Computer-Assisted Inflammation Analysis Of Kidney-Graft Biopsy To Improve Risk Stratification In Allograft Rejection

  • Vannary Meas-Yedid Institut Pasteur, Cell Biology and Infection, Paris, France CNRS, UMR 3691, Paris, France
  • A. Sicard Edouard Herriot Hospital, Nephrology, Transplantation and Clinical Immunology Department, Lyon, France
  • M. Rabeyrin Hospices Civils de Lyon, Pathology Department, Lyon, France
  • A. Koenigl Edouard Herriot Hospital, Nephrology, Transplantation and Clinical Immunology Department, Lyon, France
  • S. Ducreux Etablissement Français du Sang, Histocompatibility, Lyon, France
  • F. Dijoud Groupement Hospitalier Lyon EST, Pathology Department, Lyon, France
  • L. Badet Edouard Herriot Hospital, Urology and transplantation department, Lyon, France
  • E. Morelon Edouard Herriot Hospital, Nephrology, Transplantation and Clinical Immunology Department, Lyon, France
  • J.-C. Olivo-Marin Institut Pasteur, Cell Biology and Infection, Paris, France CNRS, UMR 3691, Paris, France
  • O. Thaunat Edouard Herriot Hospital, Nephrology, Transplantation and Clinical Immunology Department, Lyon, France

Abstract

Introduction/ Background

Kidney graft biopsy plays a key role in diagnosis of antibody-mediated rejection (AMR), the major cause of renal graft failure. The diagnosis of AMR requires the presence of i) donor specific antibodies (DSA), and ii) microvascular inflammatory lesions on kidney graft biopsy.

Aims

Histological assessment relies onBanffclassification [1] that has quantitative and qualitative limitations and faces in terms of diagnostic accuracy and risk prediction:

1)   this grading is categorical with risks of threshold effect;

2)      the nature of inflammatory cells is not considered. Hence we propose a new method of computerized image analysis in order to finely characterize the quality and intensity of graft inflammation.

Methods

Data

57 kidney recipients fulfilled theBanffcriteria for AMR between 2004 and 2012 at the Lyon Hospitals. Double immunohistological stainings were performed with CD31 (capillaries) and respectively CD68 (macrophages), CD3 (T lymphocytes), CD66b (granulocytes), CD20 (B lymphocytes). 288 glass slides were scanned  (MiraxScan, 20x, NA=0.8).

Algorithms

The goal is to quantify the number of immune cells in the different parts of the kidney cortex. Due to the biopsy preparation such as biopsy slicing and image quality staining many variations within the observed object could happen and result to incorrect image segmentation. Hence we combine color component images to extract Regions of Interest (ROI) based on the use of their contextual data information in order to correctly extract the capillaries and immune cells. The algorithms are implemented in the Icy software (http://icy.bioimageanalysis.org) [2]. In the workflow: 1) color deconvolution [3], 2) pre-processing step to segment the pixel staining, 3) extraction of stained objects by combined information. The color deconvolution separates the initial image into 3 component-staining images: blue component for nuclei, brown component for capillaries and the purple one for immune cells. These component images are first preprocessed, by gaussian filtering and then by the k-means classification to segment the images. We combine the segmented ROI and their spatial relation to extract the objects of interest.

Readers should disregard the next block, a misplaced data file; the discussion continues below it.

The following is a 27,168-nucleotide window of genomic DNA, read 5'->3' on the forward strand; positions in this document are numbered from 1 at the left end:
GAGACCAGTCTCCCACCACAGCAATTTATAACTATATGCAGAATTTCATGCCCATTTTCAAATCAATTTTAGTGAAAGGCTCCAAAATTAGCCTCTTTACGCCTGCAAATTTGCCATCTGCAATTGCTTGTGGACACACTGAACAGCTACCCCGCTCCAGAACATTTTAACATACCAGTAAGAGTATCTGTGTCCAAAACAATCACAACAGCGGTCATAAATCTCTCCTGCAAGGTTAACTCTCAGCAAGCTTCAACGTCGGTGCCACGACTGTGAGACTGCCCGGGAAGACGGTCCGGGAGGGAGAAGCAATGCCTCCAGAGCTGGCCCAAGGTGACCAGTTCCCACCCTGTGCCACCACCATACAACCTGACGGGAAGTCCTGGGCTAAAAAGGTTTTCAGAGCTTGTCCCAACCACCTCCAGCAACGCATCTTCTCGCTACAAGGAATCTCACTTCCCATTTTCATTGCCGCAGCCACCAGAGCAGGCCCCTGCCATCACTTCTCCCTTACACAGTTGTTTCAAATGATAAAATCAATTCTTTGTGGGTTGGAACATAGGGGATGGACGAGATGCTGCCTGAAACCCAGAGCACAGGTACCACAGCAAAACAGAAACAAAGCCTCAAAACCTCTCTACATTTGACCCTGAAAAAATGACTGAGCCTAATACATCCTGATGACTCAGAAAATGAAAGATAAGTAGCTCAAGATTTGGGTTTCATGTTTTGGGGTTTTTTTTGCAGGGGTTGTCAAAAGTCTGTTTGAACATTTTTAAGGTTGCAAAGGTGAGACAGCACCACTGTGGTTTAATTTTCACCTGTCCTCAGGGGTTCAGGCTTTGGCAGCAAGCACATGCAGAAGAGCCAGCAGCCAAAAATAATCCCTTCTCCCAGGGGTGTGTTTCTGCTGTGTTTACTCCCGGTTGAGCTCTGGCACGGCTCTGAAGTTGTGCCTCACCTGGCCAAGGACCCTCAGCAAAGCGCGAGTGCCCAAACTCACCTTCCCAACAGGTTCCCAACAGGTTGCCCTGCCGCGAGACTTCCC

Results

34 patients had C3d+ DSA and 23 had C3d- DSA. Al- though allograft survival was lower in the C3d+ group (p<0,001 by log-rank),Banffscores for AMR were similar in the 2 groups (3.4±1.1 vs 3.5±1.2, p=0.65). In contrast, our approach revealed notable differences in graft inflammation between the two groups. The number of CD68 cells in the capillaries and in the interstitium allows identifying patients with a risk of graft loss (HR=3.18, p<0.01 et HR=2.62, p=0.01 respectively). The combining C3d test and quantification of monocytes in interstitium allow clustering patients into 3 groups of renal prognosis: C3d-, C3d+/CD68 low and C3d+/CD68 high (p<0.0001 by log rank; C3d+/CD68 high vs C3d+/ CD68 low: HR=2.43, p=0.04; C3d+/CD68 low vs C3d-: HR=4.99, p=0.006).

The isolated C3d test has an excellent value negative prediction (89,5% for the 1 year graft loss) but perfectible positive prediction (52,9%) [4] . The monocyte quantification allows to accurate the prognosis of patients in the C3d+ group. Using this novel reproducible approach for topological quantification of inflammation, we observed that histopathological features of complement-binding DSA are different from that of non-complement. The computer-assisted analysis of graft inflammation improves the risk stratification of graft loss.

References

[1] Haas M., et al., Banff meeting report writing committee: Banff 2013 meeting report: inclusion of c4d-negative antibody-mediated
rejection and antibody-associated arterial lesions, Am J Transplant. 2014, 14(2):272-83.

[2] de Chaumont, F., et al., Icy: an open bioimage informatics plat- form for extended reproducible research, Nature methods 2012,
9(7):690-6.

[3] Ruifrok A.C., Johnston D.A., Quantification of histochemical staining by color deconvolution, Anal Quant Cytol Histol 2001, 23(4), 291-
299.

[4] Sicard A., et al., Detection of C3d-Binding Donor-Specific Anti-HLA Antibodies at Diagnosis of Humoral Rejection Predicts Renal Graft
Loss, J. Am. Soc. Nephrol 2015, 26(2):457-67.
How to Cite
MEAS-YEDID, Vannary et al. Computer-Assisted Inflammation Analysis Of Kidney-Graft Biopsy To Improve Risk Stratification In Allograft Rejection. Diagnostic Pathology, [S.l.], v. 1, n. 8, june 2016. ISSN 2364-4893. Available at: <http://www.diagnosticpathology.eu/content/index.php/dpath/article/view/157>. Date accessed: 26 may 2019. doi: https://doi.org/10.17629/www.diagnosticpathology.eu-2016-8:157.

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